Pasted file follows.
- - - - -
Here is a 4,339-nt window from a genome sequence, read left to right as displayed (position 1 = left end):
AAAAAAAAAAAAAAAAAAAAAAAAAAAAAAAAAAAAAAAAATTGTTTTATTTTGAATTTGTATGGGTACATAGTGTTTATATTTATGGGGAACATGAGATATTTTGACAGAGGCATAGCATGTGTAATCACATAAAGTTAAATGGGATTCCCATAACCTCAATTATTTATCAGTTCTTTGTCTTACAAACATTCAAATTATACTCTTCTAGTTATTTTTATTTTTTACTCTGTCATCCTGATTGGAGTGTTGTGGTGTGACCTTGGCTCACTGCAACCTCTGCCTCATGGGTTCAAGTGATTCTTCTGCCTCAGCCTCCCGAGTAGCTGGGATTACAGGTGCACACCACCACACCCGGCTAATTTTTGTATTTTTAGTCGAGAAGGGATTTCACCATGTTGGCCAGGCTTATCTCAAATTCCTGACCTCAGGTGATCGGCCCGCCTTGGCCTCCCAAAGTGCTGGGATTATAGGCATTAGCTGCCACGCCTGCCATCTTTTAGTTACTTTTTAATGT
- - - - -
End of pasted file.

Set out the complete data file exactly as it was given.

Here is a 4,339-nt window from a genome sequence, read left to right as displayed (position 1 = left end):
AAAAAAAAAAAAAAAAAAAAAAAAAAAAAAAAAAAAAAAAATTGTTTTATTTTGAATTTGTATGGGTACATAGTGTTTATATTTATGGGGAACATGAGATATTTTGACAGAGGCATAGCATGTGTAATCACATAAAGTTAAATGGGATTCCCATAACCTCAATTATTTATCAGTTCTTTGTCTTACAAACATTCAAATTATACTCTTCTAGTTATTTTTATTTTTTACTCTGTCATCCTGATTGGAGTGTTGTGGTGTGACCTTGGCTCACTGCAACCTCTGCCTCATGGGTTCAAGTGATTCTTCTGCCTCAGCCTCCCGAGTAGCTGGGATTACAGGTGCACACCACCACACCCGGCTAATTTTTGTATTTTTAGTCGAGAAGGGATTTCACCATGTTGGCCAGGCTTATCTCAAATTCCTGACCTCAGGTGATCGGCCCGCCTTGGCCTCCCAAAGTGCTGGGATTATAGGCATTAGCTGCCACGCCTGCCATCTTTTAGTTACTTTTTAATGT